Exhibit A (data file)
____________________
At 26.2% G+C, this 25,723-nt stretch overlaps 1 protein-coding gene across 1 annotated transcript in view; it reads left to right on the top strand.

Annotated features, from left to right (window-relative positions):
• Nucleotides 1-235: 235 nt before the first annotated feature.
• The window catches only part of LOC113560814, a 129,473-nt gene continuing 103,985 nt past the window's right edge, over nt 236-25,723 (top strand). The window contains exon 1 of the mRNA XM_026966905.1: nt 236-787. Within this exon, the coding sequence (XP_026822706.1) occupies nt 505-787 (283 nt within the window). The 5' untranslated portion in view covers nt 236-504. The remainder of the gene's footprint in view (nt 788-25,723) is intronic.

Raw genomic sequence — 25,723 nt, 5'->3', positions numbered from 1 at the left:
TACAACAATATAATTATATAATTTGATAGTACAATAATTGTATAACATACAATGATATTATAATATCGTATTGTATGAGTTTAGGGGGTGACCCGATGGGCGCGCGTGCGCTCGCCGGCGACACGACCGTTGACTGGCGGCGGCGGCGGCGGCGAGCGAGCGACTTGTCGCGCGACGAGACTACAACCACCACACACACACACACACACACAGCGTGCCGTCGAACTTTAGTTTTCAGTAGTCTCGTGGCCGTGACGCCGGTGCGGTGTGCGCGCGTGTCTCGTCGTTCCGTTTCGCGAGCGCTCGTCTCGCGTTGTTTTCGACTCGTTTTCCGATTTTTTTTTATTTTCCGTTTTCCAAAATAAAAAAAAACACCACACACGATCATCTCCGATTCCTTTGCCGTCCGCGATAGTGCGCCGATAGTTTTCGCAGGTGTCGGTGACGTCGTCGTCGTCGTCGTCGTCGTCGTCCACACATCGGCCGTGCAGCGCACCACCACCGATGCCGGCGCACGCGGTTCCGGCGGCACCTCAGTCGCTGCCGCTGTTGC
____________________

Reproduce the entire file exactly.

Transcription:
At 26.2% G+C, this 25,723-nt stretch overlaps 1 protein-coding gene across 1 annotated transcript in view; it reads left to right on the top strand.

Annotated features, from left to right (window-relative positions):
• Nucleotides 1-235: 235 nt before the first annotated feature.
• The window catches only part of LOC113560814, a 129,473-nt gene continuing 103,985 nt past the window's right edge, over nt 236-25,723 (top strand). The window contains exon 1 of the mRNA XM_026966905.1: nt 236-787. Within this exon, the coding sequence (XP_026822706.1) occupies nt 505-787 (283 nt within the window). The 5' untranslated portion in view covers nt 236-504. The remainder of the gene's footprint in view (nt 788-25,723) is intronic.

Raw genomic sequence — 25,723 nt, 5'->3', positions numbered from 1 at the left:
TACAACAATATAATTATATAATTTGATAGTACAATAATTGTATAACATACAATGATATTATAATATCGTATTGTATGAGTTTAGGGGGTGACCCGATGGGCGCGCGTGCGCTCGCCGGCGACACGACCGTTGACTGGCGGCGGCGGCGGCGGCGAGCGAGCGACTTGTCGCGCGACGAGACTACAACCACCACACACACACACACACACACAGCGTGCCGTCGAACTTTAGTTTTCAGTAGTCTCGTGGCCGTGACGCCGGTGCGGTGTGCGCGCGTGTCTCGTCGTTCCGTTTCGCGAGCGCTCGTCTCGCGTTGTTTTCGACTCGTTTTCCGATTTTTTTTTATTTTCCGTTTTCCAAAATAAAAAAAAACACCACACACGATCATCTCCGATTCCTTTGCCGTCCGCGATAGTGCGCCGATAGTTTTCGCAGGTGTCGGTGACGTCGTCGTCGTCGTCGTCGTCGTCGTCCACACATCGGCCGTGCAGCGCACCACCACCGATGCCGGCGCACGCGGTTCCGGCGGCACCTCAGTCGCTGCCGCTGTTGC